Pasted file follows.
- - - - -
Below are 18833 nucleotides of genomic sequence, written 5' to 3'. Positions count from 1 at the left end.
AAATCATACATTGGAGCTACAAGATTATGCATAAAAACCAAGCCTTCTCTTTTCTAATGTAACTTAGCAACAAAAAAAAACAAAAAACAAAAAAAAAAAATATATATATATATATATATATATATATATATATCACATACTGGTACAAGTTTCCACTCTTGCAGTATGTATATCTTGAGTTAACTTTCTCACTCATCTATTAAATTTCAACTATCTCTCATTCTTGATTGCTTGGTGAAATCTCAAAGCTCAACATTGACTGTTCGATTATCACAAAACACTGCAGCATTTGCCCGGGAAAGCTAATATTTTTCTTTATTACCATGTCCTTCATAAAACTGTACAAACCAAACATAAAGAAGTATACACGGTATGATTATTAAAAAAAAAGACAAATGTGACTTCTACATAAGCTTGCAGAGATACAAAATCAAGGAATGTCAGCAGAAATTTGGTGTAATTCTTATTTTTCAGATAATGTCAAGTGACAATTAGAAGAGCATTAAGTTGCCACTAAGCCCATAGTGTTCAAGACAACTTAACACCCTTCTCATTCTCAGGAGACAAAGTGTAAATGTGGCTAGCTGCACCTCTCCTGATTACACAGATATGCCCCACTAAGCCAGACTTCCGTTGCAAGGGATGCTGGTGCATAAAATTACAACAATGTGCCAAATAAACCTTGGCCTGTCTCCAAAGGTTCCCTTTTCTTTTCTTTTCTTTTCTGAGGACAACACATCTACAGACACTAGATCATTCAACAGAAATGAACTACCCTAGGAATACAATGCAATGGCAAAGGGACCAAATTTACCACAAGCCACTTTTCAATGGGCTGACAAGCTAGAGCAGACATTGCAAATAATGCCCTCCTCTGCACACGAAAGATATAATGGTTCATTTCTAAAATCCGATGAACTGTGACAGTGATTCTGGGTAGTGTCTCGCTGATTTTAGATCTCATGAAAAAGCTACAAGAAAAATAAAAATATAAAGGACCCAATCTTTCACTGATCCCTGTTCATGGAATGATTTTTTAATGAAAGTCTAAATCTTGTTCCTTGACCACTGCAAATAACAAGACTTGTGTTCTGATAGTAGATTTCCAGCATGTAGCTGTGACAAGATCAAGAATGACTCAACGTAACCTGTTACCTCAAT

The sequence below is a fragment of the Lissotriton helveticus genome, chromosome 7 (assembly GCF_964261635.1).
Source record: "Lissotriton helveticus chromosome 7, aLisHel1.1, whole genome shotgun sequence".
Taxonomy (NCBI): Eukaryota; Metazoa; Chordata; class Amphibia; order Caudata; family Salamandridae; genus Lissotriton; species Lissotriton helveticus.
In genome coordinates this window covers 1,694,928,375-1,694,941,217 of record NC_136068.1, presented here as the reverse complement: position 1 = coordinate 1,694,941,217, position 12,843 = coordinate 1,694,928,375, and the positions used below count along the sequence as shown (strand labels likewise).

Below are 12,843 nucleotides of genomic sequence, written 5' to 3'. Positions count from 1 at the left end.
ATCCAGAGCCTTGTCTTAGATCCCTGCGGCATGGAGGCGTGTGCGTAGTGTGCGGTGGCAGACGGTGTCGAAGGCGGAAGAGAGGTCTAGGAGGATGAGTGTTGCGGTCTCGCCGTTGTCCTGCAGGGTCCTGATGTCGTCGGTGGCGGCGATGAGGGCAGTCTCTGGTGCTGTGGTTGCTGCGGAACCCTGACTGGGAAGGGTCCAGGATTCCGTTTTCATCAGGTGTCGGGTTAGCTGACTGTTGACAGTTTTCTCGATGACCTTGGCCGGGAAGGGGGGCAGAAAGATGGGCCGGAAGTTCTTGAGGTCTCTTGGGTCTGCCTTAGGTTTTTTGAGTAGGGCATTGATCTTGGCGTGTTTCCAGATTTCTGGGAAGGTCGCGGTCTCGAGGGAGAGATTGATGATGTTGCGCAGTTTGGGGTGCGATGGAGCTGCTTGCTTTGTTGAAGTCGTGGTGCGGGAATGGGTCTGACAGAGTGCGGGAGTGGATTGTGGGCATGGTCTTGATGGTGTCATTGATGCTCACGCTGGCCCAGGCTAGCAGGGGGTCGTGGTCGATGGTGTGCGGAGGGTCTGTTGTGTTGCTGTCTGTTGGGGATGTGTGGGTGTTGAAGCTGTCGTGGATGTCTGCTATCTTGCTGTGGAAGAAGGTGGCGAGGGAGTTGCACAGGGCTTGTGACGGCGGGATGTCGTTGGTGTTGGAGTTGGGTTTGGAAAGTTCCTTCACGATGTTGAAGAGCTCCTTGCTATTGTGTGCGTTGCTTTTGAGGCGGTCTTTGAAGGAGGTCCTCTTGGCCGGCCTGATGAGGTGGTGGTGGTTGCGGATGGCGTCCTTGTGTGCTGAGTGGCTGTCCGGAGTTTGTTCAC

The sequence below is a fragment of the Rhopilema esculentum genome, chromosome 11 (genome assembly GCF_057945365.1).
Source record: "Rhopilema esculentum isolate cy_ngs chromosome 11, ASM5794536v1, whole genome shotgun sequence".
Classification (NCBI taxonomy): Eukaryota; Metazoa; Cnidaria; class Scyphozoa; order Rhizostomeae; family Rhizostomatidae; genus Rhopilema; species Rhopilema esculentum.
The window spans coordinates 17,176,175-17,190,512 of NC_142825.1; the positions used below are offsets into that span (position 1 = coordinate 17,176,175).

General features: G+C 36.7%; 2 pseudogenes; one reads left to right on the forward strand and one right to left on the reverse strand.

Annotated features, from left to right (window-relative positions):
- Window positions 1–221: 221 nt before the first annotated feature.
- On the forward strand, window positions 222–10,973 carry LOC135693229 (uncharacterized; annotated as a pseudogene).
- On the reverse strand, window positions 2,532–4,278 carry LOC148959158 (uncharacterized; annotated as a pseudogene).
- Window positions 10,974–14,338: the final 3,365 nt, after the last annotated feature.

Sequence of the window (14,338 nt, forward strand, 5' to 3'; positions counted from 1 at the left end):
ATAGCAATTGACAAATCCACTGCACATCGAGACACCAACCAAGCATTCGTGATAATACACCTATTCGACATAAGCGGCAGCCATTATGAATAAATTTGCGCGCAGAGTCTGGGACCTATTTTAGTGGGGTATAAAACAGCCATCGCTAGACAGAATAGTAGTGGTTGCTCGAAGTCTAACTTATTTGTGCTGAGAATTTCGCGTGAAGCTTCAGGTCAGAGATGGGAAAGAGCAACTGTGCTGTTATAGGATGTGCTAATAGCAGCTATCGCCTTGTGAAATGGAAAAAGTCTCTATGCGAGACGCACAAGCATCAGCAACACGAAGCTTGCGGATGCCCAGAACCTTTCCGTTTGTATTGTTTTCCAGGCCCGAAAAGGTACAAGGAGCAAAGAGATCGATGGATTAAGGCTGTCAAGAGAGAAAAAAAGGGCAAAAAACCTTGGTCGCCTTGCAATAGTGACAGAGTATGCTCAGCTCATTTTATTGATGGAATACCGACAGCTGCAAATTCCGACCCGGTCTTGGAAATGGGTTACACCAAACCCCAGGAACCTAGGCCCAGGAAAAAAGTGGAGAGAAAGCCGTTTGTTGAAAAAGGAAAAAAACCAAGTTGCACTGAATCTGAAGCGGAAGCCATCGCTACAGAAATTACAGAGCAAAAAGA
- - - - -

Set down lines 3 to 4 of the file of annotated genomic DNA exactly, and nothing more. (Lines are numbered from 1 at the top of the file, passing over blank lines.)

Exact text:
The sequence below is a fragment of the Lissotriton helveticus genome, chromosome 7 (assembly GCF_964261635.1).
Source record: "Lissotriton helveticus chromosome 7, aLisHel1.1, whole genome shotgun sequence".